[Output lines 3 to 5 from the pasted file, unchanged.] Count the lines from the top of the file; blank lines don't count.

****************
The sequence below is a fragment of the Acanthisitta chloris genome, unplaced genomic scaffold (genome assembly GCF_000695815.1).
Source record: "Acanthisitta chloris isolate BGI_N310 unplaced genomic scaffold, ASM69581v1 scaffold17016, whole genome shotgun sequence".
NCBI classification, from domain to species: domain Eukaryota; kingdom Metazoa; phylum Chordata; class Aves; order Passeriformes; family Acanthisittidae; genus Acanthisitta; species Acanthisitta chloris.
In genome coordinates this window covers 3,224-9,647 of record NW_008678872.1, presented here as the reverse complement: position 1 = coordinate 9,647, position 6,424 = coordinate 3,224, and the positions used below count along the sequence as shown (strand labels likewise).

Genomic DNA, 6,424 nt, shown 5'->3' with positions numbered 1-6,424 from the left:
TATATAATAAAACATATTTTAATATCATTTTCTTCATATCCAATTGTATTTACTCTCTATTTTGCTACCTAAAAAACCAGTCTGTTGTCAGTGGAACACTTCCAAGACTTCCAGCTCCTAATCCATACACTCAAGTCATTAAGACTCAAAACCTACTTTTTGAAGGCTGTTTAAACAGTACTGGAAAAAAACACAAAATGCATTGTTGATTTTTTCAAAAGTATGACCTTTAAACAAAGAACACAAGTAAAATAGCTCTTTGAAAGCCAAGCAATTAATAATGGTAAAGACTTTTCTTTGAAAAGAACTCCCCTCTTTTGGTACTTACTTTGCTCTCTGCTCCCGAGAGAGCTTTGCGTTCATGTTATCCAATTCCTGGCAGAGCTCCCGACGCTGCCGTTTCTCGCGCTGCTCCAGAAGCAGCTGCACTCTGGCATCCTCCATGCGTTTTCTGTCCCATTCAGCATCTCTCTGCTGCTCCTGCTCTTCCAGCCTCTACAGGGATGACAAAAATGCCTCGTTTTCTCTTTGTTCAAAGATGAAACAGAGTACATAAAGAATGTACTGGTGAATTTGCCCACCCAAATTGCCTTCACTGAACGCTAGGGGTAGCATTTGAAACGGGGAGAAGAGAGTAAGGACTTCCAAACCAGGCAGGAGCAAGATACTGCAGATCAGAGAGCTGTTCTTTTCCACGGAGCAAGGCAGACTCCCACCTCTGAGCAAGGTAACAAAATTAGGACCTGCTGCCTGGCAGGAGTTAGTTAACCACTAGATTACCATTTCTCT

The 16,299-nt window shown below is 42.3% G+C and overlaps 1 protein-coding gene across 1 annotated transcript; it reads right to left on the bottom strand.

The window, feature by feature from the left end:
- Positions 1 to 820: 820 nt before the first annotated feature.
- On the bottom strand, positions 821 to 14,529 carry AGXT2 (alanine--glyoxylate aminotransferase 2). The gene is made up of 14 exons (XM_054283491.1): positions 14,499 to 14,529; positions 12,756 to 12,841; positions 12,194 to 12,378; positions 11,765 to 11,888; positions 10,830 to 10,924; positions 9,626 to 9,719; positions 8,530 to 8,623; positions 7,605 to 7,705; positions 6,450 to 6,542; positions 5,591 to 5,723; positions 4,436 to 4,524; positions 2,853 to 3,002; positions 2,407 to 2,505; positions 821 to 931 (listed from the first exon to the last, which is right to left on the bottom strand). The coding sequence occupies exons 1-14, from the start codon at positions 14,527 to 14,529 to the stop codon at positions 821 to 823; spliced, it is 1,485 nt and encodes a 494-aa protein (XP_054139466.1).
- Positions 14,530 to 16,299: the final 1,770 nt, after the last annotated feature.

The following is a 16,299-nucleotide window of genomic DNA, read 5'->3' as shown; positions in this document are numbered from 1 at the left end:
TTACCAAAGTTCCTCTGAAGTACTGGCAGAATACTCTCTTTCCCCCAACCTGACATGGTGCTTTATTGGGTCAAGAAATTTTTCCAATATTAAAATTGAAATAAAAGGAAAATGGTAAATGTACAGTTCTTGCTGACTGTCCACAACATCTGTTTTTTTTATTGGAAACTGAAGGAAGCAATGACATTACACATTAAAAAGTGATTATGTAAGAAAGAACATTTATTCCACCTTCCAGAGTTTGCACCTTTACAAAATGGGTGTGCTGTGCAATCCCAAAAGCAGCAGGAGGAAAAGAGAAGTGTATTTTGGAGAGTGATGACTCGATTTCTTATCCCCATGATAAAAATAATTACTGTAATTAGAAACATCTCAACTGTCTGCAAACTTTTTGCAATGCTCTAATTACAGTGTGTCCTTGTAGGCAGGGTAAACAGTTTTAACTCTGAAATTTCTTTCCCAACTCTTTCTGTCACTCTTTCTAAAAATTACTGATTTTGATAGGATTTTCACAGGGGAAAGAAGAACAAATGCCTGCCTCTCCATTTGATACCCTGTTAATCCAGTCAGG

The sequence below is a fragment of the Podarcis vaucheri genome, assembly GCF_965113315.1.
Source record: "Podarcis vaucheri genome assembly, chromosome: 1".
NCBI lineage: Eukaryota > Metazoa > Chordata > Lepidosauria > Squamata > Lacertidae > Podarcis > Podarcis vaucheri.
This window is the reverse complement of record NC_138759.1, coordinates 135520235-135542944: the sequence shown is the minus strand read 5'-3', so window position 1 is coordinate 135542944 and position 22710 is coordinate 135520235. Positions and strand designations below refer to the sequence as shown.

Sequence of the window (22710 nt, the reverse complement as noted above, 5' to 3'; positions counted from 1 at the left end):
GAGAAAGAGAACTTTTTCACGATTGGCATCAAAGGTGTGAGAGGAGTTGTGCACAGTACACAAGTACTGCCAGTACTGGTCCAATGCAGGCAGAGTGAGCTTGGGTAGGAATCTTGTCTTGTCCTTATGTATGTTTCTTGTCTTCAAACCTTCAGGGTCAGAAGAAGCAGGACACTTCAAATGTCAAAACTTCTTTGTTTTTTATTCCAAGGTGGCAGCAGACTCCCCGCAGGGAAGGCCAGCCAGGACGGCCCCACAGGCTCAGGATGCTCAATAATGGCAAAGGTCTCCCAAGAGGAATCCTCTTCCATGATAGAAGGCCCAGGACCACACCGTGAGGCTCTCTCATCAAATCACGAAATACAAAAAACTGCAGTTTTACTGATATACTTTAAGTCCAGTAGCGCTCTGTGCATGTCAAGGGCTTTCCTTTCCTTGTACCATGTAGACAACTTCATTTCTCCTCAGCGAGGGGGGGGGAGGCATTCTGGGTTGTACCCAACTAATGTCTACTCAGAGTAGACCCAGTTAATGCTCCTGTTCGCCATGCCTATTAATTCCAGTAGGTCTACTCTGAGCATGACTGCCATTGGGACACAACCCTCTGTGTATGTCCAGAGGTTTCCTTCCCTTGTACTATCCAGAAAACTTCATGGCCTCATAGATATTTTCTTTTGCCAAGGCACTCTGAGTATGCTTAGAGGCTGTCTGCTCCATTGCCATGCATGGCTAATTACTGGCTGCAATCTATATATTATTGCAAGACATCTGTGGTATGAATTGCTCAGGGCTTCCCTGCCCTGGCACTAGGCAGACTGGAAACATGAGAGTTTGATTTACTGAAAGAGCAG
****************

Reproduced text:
NCBI classification, from domain to species: domain Eukaryota; kingdom Metazoa; phylum Chordata; class Aves; order Passeriformes; family Acanthisittidae; genus Acanthisitta; species Acanthisitta chloris.
In genome coordinates this window covers 3,224-9,647 of record NW_008678872.1, presented here as the reverse complement: position 1 = coordinate 9,647, position 6,424 = coordinate 3,224, and the positions used below count along the sequence as shown (strand labels likewise).

Genomic DNA, 6,424 nt, shown 5'->3' with positions numbered 1-6,424 from the left: